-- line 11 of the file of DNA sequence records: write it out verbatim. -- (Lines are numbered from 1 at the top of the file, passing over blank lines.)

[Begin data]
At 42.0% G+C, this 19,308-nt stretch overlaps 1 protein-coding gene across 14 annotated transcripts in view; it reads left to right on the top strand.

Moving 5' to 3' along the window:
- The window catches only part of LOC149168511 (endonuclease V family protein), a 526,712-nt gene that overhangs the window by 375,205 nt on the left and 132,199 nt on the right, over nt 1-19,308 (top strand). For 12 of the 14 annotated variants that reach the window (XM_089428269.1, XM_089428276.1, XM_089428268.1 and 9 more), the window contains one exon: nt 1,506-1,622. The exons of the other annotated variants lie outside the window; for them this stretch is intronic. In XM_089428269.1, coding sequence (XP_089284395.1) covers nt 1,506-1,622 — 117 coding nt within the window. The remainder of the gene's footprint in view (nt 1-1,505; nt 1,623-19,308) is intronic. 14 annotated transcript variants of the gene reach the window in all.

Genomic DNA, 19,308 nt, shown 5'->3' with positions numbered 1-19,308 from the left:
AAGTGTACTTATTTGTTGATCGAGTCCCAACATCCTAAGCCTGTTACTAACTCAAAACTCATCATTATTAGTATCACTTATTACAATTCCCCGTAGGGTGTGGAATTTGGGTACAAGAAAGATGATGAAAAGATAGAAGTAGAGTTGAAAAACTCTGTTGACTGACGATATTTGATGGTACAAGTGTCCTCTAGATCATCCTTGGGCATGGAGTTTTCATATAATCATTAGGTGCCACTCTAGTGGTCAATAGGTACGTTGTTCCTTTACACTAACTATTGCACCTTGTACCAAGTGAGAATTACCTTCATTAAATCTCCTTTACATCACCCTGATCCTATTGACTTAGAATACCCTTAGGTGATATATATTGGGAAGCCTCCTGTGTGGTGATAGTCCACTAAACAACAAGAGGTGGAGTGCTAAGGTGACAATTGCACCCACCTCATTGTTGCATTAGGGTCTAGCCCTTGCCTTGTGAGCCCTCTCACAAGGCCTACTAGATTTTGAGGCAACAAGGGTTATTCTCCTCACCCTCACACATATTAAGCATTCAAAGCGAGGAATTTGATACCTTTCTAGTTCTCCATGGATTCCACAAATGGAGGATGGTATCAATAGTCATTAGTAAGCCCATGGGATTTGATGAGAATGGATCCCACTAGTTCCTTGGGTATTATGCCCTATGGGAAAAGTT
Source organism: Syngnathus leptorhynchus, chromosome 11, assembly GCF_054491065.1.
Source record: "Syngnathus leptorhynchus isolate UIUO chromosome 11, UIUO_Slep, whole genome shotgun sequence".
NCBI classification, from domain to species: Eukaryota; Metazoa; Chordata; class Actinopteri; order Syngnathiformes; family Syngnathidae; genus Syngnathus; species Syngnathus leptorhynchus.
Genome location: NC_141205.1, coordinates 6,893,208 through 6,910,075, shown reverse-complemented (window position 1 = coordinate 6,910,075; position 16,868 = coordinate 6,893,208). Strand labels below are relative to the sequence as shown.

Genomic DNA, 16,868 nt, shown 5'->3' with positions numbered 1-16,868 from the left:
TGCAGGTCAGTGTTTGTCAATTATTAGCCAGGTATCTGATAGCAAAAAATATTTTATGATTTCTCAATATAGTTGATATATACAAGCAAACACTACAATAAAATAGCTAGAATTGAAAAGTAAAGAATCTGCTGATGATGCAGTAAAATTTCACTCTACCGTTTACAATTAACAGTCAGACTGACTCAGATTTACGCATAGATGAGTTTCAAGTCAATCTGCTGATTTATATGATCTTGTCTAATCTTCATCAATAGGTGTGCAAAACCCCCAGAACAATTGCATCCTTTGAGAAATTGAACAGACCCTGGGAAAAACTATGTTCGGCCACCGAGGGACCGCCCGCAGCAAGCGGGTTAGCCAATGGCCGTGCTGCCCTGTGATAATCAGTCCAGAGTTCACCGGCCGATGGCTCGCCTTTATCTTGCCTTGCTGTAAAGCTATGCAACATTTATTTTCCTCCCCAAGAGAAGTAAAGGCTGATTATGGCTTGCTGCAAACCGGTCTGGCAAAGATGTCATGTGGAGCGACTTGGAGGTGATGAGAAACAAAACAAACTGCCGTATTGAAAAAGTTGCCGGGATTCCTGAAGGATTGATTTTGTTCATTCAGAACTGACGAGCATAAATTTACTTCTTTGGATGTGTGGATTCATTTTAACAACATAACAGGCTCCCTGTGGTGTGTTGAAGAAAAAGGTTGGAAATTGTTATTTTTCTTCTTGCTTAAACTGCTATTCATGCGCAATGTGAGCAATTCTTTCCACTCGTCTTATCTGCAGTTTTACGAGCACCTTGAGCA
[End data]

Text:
TGCAGGTCAGTGTTTGTCAATTATTAGCCAGGTATCTGATAGCAAAAAATATTTTATGATTTCTCAATATAGTTGATATATACAAGCAAACACTACAATAAAATAGCTAGAATTGAAAAGTAAAGAATCTGCTGATGATGCAGTAAAATTTCACTCTACCGTTTACAATTAACAGTCAGACTGACTCAGATTTACGCATAGATGAGTTTCAAGTCAATCTGCTGATTTATATGATCTTGTCTAATCTTCATCAATAGGTGTGCAAAACCCCCAGAACAATTGCATCCTTTGAGAAATTGAACAGACCCTGGGAAAAACTATGTTCGGCCACCGAGGGACCGCCCGCAGCAAGCGGGTTAGCCAATGGCCGTGCTGCCCTGTGATAATCAGTCCAGAGTTCACCGGCCGATGGCTCGCCTTTATCTTGCCTTGCTGTAAAGCTATGCAACATTTATTTTCCTCCCCAAGAGAAGTAAAGGCTGATTATGGCTTGCTGCAAACCGGTCTGGCAAAGATGTCATGTGGAGCGACTTGGAGGTGATGAGAAACAAAACAAACTGCCGTATTGAAAAAGTTGCCGGGATTCCTGAAGGATTGATTTTGTTCATTCAGAACTGACGAGCATAAATTTACTTCTTTGGATGTGTGGATTCATTTTAACAACATAACAGGCTCCCTGTGGTGTGTTGAAGAAAAAGGTTGGAAATTGTTATTTTTCTTCTTGCTTAAACTGCTATTCATGCGCAATGTGAGCAATTCTTTCCACTCGTCTTATCTGCAGTTTTACGAGCACCTTGAGCA